A government reply in the Indian Parliament’s lower house (Lok Sabha) this fortnight revealed that at least 6,585 people were killed in rain-related natural calamities in the three years ending July 18, 2019 – an average of 2,000 every year. Bihar lead the toll list at 970 (15% of the deaths) followed by Kerala at 756, West Bengal at 663, Maharashtra at 522 and Himachal Pradesh at 458.
What’s worse is that India could see a six-fold increase in the number of people facing the risk of severe flooding by 2040 – 25 million people compared to the 3.7 million between 1971 and 2004.
IPCC land report warns of dire desertification, carbon storage in soil pores offers glimmer of hope
A leaked draft of the Inter-governmental Panel on Climate Change (IPCC) report on land and climate change, due to be formally released on August 8, has claimed in no unclear terms that humans have contributed to the degradation of a quarter of the world’s ice-free land including through urban expansion which has reportedly eaten into 35 million ha of forests and 22 million ha of shrubland between 1992 and 2015. The IPCC report further asserts that climate change has been increasing land degradation and desertification evident by the fact that populations living in desertifying areas stood at up to 620 million in 2015, up 300% compared to populations in 1961. The findings are especially ominous for India and other South Asian countries where about half of the vulnerable population resides. Assessments of desertification in the country have revealed that nine-out-of-ten Indian states are undergoing desertification, covering up to 30% of India’s total geographical area.
While the report advocates for a shift in agricultural practices to focus on sustainability and reduction in emissions, it also notes with concern that prioritisation of afforestation to increase carbon sequestration potential of land could end up increasing food prices and food insecurity. Interestingly, a study released this week could show how soil pore structure influenced by microbial and plant diversity may help design agricultural systems that maximise soil sequestration and reduce agricultural emissions.
Can’t project future sea-level rise until 2060 due to Antarctic instability: Study
We won’t know until 2060 by how much sea levels will rise by the end of the century – this scary outcome was explained in a detailed study on the instability of the Antarctic ice sheet by Rutgers University-New Brunswick. Researchers have so far pointed to two scenarios when it comes to sea-level rise by 2100 – the less-severe prediction is 2 feet and the high-end scenario is 6 feet. But these predictions have been made based on marine-ice instability, which has been studied for decades. There is another pathway that can lead to ice-sheet instability, which is called marine ice cliff instability – which most studies have not taken into account. This type of instability could drive global sea level much higher than projected in the Intergovernmental Panel on Climate Change (IPCC)’s 2013 assessment report and in a 2014 study led by Kopp.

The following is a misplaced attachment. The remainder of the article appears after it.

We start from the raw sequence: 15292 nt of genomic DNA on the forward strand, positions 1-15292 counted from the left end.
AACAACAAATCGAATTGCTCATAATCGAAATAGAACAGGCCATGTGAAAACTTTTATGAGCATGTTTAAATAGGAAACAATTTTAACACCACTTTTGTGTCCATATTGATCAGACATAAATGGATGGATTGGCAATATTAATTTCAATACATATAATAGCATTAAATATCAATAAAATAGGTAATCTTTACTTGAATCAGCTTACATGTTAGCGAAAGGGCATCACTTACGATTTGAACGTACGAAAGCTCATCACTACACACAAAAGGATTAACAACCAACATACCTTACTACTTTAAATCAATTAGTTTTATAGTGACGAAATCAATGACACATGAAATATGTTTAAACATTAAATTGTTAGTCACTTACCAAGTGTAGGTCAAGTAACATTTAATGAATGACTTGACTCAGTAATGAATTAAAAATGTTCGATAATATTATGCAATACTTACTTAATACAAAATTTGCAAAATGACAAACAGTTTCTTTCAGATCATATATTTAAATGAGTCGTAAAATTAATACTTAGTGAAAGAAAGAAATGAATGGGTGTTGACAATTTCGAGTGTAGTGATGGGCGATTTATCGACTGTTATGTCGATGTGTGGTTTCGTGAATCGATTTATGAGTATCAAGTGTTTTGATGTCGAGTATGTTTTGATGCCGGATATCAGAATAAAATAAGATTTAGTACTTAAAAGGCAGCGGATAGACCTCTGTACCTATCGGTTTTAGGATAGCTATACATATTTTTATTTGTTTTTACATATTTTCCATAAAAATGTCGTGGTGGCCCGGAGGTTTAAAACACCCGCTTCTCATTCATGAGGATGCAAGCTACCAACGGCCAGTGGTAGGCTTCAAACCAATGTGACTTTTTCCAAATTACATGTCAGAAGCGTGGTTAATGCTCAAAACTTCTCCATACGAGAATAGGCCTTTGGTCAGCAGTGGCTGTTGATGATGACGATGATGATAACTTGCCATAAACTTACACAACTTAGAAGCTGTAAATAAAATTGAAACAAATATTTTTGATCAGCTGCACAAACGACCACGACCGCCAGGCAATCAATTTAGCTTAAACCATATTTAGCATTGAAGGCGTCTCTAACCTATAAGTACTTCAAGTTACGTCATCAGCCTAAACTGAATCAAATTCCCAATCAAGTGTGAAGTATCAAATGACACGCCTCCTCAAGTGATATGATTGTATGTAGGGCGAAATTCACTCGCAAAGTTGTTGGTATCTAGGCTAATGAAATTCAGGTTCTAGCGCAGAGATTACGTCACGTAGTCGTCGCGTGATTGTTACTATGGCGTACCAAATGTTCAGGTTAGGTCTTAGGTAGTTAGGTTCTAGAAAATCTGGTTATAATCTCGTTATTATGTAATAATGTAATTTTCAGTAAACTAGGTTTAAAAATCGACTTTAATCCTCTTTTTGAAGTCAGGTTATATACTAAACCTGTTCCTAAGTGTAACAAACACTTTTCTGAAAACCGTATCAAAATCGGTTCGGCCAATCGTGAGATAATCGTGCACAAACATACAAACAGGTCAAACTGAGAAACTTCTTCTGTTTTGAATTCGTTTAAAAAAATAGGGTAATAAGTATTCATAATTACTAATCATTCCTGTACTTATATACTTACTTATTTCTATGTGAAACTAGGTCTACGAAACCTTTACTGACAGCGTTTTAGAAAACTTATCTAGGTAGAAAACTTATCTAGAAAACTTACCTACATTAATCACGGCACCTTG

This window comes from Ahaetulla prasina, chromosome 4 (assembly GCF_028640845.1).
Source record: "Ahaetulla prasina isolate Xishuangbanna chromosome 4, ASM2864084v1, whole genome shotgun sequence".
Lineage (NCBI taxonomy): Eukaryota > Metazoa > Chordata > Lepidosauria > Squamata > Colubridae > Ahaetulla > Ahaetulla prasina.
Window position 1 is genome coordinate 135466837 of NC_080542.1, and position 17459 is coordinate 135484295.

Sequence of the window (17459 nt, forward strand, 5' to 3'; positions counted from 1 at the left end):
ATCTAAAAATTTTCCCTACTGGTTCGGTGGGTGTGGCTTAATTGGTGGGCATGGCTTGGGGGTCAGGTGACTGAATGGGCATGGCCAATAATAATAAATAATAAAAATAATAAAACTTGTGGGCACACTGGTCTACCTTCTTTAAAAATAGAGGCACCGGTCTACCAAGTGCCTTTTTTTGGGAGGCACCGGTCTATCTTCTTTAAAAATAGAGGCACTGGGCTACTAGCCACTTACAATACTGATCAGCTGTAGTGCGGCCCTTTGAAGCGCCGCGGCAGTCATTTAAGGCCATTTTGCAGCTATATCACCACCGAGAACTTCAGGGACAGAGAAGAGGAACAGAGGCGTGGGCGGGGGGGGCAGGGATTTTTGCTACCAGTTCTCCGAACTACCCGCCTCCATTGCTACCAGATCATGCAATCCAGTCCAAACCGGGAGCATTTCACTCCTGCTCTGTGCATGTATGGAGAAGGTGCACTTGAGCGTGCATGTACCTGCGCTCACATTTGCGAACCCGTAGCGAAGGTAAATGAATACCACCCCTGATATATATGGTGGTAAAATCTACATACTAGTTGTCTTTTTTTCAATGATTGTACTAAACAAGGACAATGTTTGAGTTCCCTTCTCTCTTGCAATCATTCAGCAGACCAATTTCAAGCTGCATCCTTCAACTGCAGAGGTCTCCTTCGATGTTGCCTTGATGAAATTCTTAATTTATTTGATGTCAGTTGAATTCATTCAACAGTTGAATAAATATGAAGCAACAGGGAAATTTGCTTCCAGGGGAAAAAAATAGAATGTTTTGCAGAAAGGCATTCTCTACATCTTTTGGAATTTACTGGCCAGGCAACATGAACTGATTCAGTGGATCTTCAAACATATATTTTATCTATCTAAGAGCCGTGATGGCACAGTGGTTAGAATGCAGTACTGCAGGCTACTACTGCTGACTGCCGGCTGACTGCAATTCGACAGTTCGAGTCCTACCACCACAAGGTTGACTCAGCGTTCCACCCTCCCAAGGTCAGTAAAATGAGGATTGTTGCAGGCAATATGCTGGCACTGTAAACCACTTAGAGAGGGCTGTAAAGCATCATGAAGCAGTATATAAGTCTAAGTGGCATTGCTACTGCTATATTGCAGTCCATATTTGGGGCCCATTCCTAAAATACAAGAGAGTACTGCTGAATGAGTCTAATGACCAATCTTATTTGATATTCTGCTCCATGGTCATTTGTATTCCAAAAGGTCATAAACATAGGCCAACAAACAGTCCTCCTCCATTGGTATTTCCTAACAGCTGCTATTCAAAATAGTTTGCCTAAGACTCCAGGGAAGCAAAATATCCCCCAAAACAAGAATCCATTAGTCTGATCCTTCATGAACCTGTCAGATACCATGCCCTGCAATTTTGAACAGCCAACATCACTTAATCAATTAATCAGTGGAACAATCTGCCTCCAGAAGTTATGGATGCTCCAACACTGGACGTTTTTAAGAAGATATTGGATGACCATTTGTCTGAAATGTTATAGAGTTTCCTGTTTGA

This, along with another study, which concluded that underwater glacial melting is occurring much faster than previously thought, has put a real question mark on the level of risk we should brace for in terms of rising sea levels.
As world sees hottest month ever, study reveals that current climate change unseen in past 2,000 years
July 2019 has been confirmed as Earth’s hottest month on record by EU’s Copernicus Climate Change Service (C3S). While scientists involved in the assessment claim that this is a sign of unprecedented warming, separate research has in fact shown that global climate is changing faster now than it has in the past 2,000 years. The unique study, based on data collected from almost 700 proxy records of ice cores, trees, corals, among other substances, which change their composition or appearance based on global temperatures, was published in the journal Nature Geoscience.
What the study found was that in the past, like during the Little Ice Age or the Medieval Climate Anomaly, temperatures rose and fell at different times in different regions or in other words the change was localised. Modern climate change, however, seems to be having a more global reach. “…for 98% of the planet’s surface, the warmest period of the Common Era occurred in the late twentieth century,” Scott St. George, a climate researcher at the University of Minnesota who wasn’t involved in the research, wrote in a news and views article for Nature.
200 reindeer in Arctic starved to death because of climate crisis: Researchers
The climate crisis has claimed the lives of 200 reindeer – an unusually high number – in the Arctic archipelago Svalbard, according to the Norwegian Polar institute. While conducting a census of the wild reindeer population in the region, three researchers from the institute found the carcasses of 200 deer they believe died because of starvation last winter. According to Ashild Onvik Pedersen, the head of the census, climate change has increased the amount of rainfall in the region, which forms a layer of ice on the tundra, making grazing conditions tough for animals.
Another study pointed out that animals in general are failing to adapt to the speed of climate change. This includes common species such as sparrows, deer and magpies.